Double-Blind, Placebo-Controlled Trial of Vitamin E as Add-on Therapy for Children With Epilepsy
This is a study to see if vitamin E helps children with epilepsy have fewer seizures. About 20-30% of children with epilepsy do not have adequate seizure control with established antiepileptic drugs (AEDs). Other options for patients with uncontrolled epilepsy are newer antiepileptic medications, ketogenic diet and surgery. However, a small percentage of patients are candidates for these options. Therefore, additional treatments are needed to improve seizure control in patients with uncontrolled epilepsy. Animal studies have shown an association between vitamin E supplementation and seizure reduction. A study in children also showed that vitamin E helped reduce seizures. However, a similar study in adults did not show a reduction in seizures with vitamin E supplementation. Therefore, this research study is being done to help define vitamin E's usefulness and safety as a treatment for epilepsy. Fifty patients will be recruited from the Children's Epilepsy Program at The Children's Hospital in Denver, Colorado. Qualifying patients will have a confirmed diagnosis of epilepsy that is currently uncontrolled with standard AEDs. The study period is 6 months and includes the following: Baseline period (1 month), Arm I (2 months), Wash-out period (1 month), and Arm II (2 months). Patients must have been on the same AEDs for 2 months before enrollment. All medications and complementary therapies must remain constant throughout the study. If at any point the physician feels it is not best for the patient to continue the study they will be discontinued. Before the study starts, study participants will be asked about seizure activity, what they eat and about any complementary and/or alternative medicine they may use. The study is two phases. Study participants will be given either vitamin E or placebo (fake pill/liquid) in each phase of the study. They will receive both vitamin E and placebo during the study. Which phase they receive vitamin E and placebo will be decided by chance (similar to rolling dice). Study participants will take liquid vitamin E or placebo two times per day. The study participants and study doctors will not know who is taking vitamin E and who is taking placebo. Study participants will come to the hospital for 3 outpatient and 2 inpatient visits. Health-related quality of life questionnaires will be filled out and blood will be drawn at three of the visits. Seizure diaries will be maintained throughout the study.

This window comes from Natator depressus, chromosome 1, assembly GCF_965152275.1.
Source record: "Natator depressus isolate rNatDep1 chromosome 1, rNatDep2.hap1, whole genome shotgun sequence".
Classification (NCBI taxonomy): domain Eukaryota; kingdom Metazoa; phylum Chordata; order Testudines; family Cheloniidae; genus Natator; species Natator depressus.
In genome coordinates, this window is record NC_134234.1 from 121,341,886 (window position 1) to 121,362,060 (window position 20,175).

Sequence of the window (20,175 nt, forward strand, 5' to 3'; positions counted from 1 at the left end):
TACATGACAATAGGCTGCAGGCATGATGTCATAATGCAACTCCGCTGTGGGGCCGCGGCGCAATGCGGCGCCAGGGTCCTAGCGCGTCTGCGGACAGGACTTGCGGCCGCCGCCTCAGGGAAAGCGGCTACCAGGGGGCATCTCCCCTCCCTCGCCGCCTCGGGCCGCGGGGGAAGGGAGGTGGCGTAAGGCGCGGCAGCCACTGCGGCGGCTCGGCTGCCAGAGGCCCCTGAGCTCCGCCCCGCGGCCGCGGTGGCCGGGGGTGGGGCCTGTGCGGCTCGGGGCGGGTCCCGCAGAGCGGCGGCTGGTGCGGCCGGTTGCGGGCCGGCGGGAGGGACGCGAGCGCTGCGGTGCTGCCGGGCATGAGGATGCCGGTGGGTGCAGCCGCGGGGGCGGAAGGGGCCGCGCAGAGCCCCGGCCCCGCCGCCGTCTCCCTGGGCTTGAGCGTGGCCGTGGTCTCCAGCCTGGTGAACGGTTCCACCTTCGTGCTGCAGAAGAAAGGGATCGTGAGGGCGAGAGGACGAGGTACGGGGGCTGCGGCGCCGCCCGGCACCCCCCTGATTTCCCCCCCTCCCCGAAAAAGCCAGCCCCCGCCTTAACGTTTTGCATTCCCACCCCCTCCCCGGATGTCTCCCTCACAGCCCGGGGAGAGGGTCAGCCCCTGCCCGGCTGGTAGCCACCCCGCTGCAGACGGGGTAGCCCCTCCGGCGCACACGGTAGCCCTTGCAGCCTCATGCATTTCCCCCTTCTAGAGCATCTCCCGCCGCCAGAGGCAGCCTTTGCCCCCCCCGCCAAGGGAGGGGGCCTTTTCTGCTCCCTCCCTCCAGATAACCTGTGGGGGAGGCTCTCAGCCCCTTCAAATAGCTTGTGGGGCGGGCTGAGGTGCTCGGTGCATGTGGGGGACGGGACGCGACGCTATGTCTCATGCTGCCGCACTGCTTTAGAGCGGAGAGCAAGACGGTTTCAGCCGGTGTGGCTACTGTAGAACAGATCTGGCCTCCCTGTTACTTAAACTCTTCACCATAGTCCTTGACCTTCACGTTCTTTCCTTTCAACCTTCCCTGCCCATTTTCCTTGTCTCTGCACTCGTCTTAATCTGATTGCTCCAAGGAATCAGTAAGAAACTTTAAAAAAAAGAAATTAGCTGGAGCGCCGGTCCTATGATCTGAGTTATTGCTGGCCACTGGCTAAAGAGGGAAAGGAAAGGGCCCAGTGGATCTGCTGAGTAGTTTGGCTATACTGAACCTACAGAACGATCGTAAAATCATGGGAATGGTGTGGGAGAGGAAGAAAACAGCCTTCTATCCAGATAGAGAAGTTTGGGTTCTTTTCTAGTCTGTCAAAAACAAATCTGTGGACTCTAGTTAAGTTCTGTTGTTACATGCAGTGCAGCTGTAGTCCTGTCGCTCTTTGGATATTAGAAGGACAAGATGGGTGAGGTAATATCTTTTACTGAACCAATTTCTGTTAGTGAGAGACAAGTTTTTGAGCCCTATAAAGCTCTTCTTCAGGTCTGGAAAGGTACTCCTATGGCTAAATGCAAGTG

|Study Design:||Allocation: Randomized
Primary Purpose: Treatment
|United States, Colorado|
|The Children's Hospital, Neurology B155|
|Denver, Colorado, United States, 80218|
|Principal Investigator:||Paul Levisohn, M.D.|